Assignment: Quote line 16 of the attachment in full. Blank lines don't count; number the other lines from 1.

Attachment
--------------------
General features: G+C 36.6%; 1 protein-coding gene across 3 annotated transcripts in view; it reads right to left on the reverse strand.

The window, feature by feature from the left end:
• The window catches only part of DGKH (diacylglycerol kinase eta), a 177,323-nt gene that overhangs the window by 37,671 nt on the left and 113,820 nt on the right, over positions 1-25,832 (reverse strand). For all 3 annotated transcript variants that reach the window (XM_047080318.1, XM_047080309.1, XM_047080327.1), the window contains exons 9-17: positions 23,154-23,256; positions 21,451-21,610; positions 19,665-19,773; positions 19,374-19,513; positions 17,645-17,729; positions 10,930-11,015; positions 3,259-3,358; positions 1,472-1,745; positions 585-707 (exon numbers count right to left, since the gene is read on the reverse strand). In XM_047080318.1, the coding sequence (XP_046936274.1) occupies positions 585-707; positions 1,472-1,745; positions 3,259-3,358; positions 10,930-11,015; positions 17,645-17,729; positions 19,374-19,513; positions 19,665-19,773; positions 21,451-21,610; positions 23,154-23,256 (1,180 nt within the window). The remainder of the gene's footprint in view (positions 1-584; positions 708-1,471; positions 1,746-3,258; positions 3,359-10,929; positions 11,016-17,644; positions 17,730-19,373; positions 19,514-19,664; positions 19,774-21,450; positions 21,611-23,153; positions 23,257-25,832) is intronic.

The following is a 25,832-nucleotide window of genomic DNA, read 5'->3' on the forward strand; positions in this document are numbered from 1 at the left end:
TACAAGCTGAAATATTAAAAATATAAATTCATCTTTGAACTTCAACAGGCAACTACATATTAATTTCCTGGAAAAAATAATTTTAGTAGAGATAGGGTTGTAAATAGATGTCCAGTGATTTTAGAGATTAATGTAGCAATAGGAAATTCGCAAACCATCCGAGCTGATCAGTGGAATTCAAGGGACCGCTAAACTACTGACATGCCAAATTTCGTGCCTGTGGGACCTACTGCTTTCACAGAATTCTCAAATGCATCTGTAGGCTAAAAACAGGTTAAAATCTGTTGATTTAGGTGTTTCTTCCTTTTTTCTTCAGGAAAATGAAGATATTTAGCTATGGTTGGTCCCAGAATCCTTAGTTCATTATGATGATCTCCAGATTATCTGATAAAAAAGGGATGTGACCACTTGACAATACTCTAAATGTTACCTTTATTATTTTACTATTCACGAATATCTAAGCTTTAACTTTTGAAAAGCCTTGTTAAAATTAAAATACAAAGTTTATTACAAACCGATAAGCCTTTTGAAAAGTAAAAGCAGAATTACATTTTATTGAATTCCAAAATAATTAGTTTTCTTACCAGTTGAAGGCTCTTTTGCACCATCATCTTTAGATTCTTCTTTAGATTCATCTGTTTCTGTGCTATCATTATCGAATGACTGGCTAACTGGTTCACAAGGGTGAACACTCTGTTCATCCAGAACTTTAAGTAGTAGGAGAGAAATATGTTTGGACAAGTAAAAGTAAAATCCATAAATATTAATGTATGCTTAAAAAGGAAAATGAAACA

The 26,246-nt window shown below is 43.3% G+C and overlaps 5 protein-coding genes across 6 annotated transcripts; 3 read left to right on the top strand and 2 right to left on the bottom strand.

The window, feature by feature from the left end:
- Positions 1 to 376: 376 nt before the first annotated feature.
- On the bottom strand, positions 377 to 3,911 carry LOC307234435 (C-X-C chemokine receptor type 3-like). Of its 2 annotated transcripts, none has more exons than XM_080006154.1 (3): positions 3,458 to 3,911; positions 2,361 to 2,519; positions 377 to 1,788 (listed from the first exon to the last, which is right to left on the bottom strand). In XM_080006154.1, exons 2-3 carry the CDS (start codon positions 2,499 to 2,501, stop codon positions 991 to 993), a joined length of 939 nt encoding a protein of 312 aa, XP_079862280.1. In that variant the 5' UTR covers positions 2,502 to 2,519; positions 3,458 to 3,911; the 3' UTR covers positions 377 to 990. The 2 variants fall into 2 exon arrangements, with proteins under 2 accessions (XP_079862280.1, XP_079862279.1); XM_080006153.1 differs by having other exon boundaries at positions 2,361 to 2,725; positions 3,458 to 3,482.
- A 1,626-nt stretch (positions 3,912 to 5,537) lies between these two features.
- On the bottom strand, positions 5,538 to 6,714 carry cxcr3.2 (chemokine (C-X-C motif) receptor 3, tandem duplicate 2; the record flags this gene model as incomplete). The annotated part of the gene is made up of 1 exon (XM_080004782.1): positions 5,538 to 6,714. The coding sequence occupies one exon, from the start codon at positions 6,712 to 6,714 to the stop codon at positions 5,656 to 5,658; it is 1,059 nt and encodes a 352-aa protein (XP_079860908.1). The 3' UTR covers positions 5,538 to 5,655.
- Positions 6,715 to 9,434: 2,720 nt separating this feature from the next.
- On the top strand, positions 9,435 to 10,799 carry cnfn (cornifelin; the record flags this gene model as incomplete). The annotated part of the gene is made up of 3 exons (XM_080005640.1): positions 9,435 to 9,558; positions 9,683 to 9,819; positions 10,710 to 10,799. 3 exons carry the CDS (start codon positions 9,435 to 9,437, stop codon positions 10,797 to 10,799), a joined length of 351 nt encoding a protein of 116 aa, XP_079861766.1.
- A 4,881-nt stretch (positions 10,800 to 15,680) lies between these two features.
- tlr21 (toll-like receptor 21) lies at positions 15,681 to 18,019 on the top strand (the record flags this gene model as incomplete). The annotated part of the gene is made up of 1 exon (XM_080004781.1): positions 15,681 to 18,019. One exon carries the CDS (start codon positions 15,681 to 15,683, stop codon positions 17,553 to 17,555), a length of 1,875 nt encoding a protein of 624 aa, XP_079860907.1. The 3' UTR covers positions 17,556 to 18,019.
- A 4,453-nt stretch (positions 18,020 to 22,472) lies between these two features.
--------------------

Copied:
- A 4,453-nt stretch (positions 18,020 to 22,472) lies between these two features.